Liechtenstein Modern History

By | January 31, 2023

Liechtenstein is a country located in Western Europe. With the capital city of Vaduz, Liechtenstein has a population of 38,139 based on a recent census from COUNTRYAAH. During the post-war period, Liechtenstein has developed from an agricultural nation to a prosperous industry and an important financial center. Politics has been completely dominated by two bourgeois parties that have generally formed coalition governments.

For more than four decades, the Progressive Citizens’ Party (FBP) dominated Liechtenstein’s parliament, but in the 1970 election, the Federal Union (VU) won the most seats. VU then led most governments until 2001. For almost 60 years, however, both parties always formed coalition governments.

  • ABBREVIATIONFINDER: List of most commonly used acronyms containing Liechtenstein. Also includes historical, economical and political aspects of the country.

Prince Franz Josef II, who has ruled since before the Second World War, handed over power to his son Hans-Adam in 1984. However, Franz Josef retained the title of head of state until his death in November 1989.

In January 1989, Hans-Adam disbanded the country since the FBP had boycotted Parliament’s work because of an intricate political conflict surrounding an art gallery. Ahead of the elections that followed in March, the number of mandates in the country day was increased from 15 to 25.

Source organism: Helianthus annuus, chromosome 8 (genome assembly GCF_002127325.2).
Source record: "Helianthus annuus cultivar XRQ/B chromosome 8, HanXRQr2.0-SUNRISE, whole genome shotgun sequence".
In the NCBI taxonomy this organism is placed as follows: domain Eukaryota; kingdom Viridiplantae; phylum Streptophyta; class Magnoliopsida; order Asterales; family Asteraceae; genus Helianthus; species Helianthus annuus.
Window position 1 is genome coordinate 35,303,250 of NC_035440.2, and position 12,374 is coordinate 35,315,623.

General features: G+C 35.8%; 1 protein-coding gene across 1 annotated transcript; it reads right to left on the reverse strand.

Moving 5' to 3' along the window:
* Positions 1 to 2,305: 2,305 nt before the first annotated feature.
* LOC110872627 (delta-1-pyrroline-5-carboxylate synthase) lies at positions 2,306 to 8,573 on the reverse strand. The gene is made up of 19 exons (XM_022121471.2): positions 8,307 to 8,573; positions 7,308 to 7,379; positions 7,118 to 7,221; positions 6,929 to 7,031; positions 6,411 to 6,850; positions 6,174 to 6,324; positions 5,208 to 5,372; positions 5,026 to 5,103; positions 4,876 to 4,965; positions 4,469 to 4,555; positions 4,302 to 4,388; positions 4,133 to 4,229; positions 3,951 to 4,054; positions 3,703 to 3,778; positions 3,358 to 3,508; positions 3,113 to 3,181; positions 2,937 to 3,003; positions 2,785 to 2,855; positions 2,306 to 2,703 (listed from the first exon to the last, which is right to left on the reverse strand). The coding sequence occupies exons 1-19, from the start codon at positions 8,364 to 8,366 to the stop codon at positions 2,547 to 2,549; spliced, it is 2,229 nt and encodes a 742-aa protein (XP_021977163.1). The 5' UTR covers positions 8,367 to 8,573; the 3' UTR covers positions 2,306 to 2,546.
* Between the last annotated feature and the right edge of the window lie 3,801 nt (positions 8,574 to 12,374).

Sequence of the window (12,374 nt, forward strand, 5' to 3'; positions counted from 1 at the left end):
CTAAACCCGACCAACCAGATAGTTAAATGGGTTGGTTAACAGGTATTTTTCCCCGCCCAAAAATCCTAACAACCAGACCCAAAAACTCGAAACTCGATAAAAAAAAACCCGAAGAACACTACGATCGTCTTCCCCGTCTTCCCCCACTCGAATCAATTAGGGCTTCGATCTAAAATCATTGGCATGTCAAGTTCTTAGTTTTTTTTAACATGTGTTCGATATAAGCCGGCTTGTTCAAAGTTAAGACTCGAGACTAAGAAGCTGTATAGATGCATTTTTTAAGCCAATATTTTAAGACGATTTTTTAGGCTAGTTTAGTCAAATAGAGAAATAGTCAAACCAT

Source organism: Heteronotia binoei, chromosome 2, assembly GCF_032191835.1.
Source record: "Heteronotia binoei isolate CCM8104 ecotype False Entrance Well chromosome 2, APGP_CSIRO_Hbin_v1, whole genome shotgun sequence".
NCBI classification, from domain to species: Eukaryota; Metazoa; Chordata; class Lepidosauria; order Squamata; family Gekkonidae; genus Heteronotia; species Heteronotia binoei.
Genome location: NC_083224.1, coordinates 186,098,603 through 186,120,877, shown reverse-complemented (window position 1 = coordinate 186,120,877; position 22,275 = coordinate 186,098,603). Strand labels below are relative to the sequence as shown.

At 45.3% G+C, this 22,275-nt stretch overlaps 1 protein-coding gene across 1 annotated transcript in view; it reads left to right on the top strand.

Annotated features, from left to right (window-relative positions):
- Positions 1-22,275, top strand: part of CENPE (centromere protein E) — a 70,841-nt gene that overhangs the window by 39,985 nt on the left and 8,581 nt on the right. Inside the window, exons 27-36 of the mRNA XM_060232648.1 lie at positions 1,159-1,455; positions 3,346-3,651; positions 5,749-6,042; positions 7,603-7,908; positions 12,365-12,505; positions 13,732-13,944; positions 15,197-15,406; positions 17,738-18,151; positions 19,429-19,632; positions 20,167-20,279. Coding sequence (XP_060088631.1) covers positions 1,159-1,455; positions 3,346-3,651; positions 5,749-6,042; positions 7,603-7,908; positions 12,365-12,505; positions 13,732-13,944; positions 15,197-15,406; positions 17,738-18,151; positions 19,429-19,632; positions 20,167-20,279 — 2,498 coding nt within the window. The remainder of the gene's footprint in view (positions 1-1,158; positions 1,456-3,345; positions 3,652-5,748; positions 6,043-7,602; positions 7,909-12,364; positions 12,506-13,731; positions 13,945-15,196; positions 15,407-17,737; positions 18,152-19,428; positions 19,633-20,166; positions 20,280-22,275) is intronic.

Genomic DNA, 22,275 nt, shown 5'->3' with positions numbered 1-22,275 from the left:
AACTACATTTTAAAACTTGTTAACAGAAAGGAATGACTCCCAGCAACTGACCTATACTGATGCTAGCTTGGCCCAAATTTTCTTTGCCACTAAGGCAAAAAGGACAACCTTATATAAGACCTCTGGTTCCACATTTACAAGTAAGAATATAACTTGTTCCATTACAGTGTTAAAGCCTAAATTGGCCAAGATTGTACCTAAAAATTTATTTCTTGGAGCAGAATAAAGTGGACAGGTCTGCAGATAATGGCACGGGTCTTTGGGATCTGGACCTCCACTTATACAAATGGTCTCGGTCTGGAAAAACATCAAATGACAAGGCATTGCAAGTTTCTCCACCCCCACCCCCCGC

VU and the PDB were the only parties in Parliament until the 1993 elections, when the new environmental party Free List won two seats. The free list has held at least one seat in Parliament ever since. Check best-medical-schools for more information about Liechtenstein.

The first government crisis

Liechtenstein experienced its first serious government crisis after the 1997 elections. The PDB decided to leave the coalition government, for the first time since 1938. The motivation was that it wanted to create a real opposition in parliament, but political analysts spoke of contradictions between the leaders of both parties. VU formed a government on its own.

The same year, Hans-Adam went into open conflict with the land day. From time to time, the great powers of the prince had caused a squeak. Now, in violation of Parliament’s will, he refused to appoint a certain judge as head of the local administrative court. The same judge had previously questioned the monarch’s strong influence over the country’s legislation. The judge took the case to the European Court of Human Rights, which in 1999 sentenced Hans-Adam to pay damages for violating the judge’s freedom of expression.

In the 2001 parliamentary elections, the FBP gained its own majority and now formed its own government, with Otmar Hasler as prime minister. VU lost voter support, partly because of opposition to Hans-Adam’s demands for constitutional amendments that would further strengthen his power (see Political system).

To put an end to the disputes over the powers of power, Hans-Adam called for a referendum on the constitution. The opposition raged against the proposal, and the Council of Europe, after an investigation, declared that the amendments would constitute “a serious step back” that could lead to the country being isolated. Before the referendum in March 2003, the prince threatened to leave the principality and move to his residence in Austria if he did not get what he wanted, and nearly two-thirds of voters supported his proposal. The turnout was high, about 88 percent.